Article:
Saint Mary’s Students and Community Take Steps to Ensure Black Lives Matter

English and Ethnic Studies double major Annaliese Martinez ’21 explores efforts by Saint Mary's students and the community to support the Black Lives Matter movement, including the letter from Black Student Union President Shilei Bell-Lipsey ’22.

SMC Black Student Union President Shilei Bell-Lipsey '22Just as the Black Lives Matter movement’s presence has been heightened following the May 25 killing of George Floyd by Minneapolis police officers, members of our own community, reflecting Saint Mary’s Lasallian mission, have been speaking out with calls to action to purposefully work against racism and create more inclusion for Black students, staff, and faculty.

Just eight days after Floyd’s death, Black Student Union (BSU) President Shilei Bell-Lipsey ’22, a Psychology and Sociology double major, shared a letter addressed to the campus community on how Saint Mary’s could improve how it addresses the needs of Black students. The letter began:

“To My Black Gael Family: 

I wish I wasn't writing this to you. I wish instead this was a simple check-in after finals wishing you the best summer, but it's not. I am writing to you because our community has faced yet another injustice. George Floyd was killed by Officer Derrick Chauvin eight days ago. This came after police in Louisville, KY killed Breonna Taylor, white men in Georgia killed Ahmaud Arbery and many other tragedies occurred. 

As I write to you, I struggle to find the words because my heart is heavy. Over the course of this week I’ve found myself spiraling through emotions, as I am sure you have too. From rage to crippling sadness, there hasn’t been a time when I’ve felt particularly steady. I want you to indisputably know a few things. Your feelings of anger, exhaustion, sadness, and whatever else you feel are real and valid. You get to feel all those, all at once, and all the time. This was a human life which was lost and has yet to see justice. You are absolutely allowed to feel however you need to about that. Please, I beg of you to take care of yourself, and your loved ones. Your emotional and mental health is extremely important. If you can’t watch the news today or tomorrow, that is ok. If you can’t respond to every DM or post every hour on social media, that is ok. Take a break as you need. I want all of you to take care of yourself. I’m trying to do the same by limiting my time on social media. We feel the need to constantly be informed, but we need to protect our own mental health right now….”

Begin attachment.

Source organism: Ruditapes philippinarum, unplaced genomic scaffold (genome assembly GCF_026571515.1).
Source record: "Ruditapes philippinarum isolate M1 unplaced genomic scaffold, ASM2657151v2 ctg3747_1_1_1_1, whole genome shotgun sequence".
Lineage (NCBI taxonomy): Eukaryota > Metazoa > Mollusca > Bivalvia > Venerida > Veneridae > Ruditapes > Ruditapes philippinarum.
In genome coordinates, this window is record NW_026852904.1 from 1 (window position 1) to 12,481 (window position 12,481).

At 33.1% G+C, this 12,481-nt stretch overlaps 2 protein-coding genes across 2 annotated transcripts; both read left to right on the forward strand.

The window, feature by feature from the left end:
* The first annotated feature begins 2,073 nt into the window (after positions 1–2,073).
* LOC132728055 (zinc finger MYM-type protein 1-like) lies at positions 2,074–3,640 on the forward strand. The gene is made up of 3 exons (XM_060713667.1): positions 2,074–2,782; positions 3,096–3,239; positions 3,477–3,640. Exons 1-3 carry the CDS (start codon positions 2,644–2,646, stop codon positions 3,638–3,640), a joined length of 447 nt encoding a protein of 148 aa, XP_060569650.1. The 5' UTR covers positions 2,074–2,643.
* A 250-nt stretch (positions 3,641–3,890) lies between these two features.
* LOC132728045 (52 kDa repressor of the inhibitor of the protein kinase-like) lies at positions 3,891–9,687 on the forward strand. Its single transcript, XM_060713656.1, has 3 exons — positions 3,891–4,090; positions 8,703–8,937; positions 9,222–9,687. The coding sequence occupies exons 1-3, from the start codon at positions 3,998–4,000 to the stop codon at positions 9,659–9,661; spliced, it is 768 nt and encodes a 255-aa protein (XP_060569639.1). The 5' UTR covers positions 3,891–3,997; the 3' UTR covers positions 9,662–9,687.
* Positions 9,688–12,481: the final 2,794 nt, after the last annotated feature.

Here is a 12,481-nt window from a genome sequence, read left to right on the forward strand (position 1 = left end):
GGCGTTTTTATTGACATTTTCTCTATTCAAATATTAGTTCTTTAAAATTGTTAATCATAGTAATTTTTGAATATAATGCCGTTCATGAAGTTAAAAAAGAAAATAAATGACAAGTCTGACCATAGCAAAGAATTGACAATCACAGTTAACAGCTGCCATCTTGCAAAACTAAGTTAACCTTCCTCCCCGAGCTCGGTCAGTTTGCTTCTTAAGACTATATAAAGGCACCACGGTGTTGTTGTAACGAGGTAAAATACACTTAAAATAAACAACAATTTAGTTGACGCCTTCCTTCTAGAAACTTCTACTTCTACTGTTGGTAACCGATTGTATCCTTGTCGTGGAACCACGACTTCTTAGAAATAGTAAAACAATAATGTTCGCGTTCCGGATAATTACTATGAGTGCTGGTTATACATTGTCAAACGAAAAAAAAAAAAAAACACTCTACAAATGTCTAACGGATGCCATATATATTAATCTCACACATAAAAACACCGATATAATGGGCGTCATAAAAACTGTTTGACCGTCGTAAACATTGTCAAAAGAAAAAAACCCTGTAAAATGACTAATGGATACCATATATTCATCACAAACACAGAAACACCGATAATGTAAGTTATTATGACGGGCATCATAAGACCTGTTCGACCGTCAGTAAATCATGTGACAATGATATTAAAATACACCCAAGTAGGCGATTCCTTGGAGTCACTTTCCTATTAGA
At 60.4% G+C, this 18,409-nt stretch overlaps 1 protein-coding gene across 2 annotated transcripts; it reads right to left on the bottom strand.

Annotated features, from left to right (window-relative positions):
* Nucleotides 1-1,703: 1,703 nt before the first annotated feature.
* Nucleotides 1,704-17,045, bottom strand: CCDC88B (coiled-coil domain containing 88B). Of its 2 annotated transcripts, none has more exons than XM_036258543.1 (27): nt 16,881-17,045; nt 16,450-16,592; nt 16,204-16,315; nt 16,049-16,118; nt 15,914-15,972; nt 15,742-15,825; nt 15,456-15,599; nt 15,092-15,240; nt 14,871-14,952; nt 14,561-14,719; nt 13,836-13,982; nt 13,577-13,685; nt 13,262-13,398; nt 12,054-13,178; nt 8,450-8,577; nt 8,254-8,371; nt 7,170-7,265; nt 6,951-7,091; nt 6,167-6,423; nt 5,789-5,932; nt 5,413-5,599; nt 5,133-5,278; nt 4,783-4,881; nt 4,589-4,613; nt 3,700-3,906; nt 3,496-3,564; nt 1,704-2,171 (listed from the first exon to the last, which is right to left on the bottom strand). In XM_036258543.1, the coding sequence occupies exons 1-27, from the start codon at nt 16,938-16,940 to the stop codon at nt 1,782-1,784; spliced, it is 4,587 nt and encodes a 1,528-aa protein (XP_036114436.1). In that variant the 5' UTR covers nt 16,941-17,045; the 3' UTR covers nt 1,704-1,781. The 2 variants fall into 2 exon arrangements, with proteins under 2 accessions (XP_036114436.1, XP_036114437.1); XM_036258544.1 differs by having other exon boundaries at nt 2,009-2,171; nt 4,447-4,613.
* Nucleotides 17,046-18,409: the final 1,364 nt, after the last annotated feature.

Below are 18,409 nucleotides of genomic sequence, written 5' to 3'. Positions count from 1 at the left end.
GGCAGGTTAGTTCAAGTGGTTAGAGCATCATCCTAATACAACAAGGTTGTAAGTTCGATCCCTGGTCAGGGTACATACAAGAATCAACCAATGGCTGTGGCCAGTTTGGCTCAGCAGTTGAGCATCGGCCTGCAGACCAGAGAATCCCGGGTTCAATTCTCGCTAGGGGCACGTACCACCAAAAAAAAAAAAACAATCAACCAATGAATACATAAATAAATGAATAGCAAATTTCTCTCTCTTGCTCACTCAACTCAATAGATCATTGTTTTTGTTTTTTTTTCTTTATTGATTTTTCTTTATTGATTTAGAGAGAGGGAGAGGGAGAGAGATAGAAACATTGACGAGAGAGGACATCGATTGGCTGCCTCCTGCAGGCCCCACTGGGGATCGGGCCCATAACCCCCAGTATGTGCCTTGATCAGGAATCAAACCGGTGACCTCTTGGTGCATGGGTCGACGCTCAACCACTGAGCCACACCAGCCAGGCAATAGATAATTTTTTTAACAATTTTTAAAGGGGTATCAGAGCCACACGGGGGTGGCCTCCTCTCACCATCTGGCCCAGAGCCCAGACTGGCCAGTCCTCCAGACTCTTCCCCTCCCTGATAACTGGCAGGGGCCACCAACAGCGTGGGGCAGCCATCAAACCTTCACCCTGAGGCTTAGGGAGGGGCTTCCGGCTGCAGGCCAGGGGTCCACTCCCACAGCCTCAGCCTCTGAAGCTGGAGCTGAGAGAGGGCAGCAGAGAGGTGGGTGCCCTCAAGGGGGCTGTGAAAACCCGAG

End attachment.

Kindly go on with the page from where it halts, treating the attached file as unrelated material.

“Writing the letter was hard,” said Bell-Lipsey, who grew up in Wisconsin. “I started writing it a few days after George Floyd was killed, and as more and more news came out about the killing, I found myself unable to keep writing and stopped for probably two days,” shared Bell-Lipsey. “Then I started back up again.

“When I wrote the letter, it was really important to me that I speak first to my community. Black people were and still are hurting. As much as we’ve continued to go back to work, organize, and revolutionize, we do so as we hurt,” Bell-Lipsey said.

Despite how difficult it was for her to write the letter, Bell-Lipsey understood the importance of speaking her truth as well as reaching out to the campus community for support in the Black Lives Matter movement. Her letter made a number of calls to action. “Calling officials like district attorneys, police chiefs, etc., is a great way to make a difference,” suggested Bell-Lipsey. “There are many petitions going around that you can also sign for the arrest of the additional officers involved in George Floyd’s killing and the officers who killed Breonna Taylor. You can protest, too.”

Bell-Lipsey thanks accomplices, or those who have been committed to dismantling structures that oppress Black people, but she recognizes that there is still work to do in our own networks and communities. “To break it down,” demonstrated Bell-Lipsey, “talk to folks who share identities or space with you who are not Black. That means your same gender, sexual orientation, race, ethnicity, culture, age, level of ability, etc. Collect your people, swiftly. Being an active accomplice is not easy, but it is something you need to do.”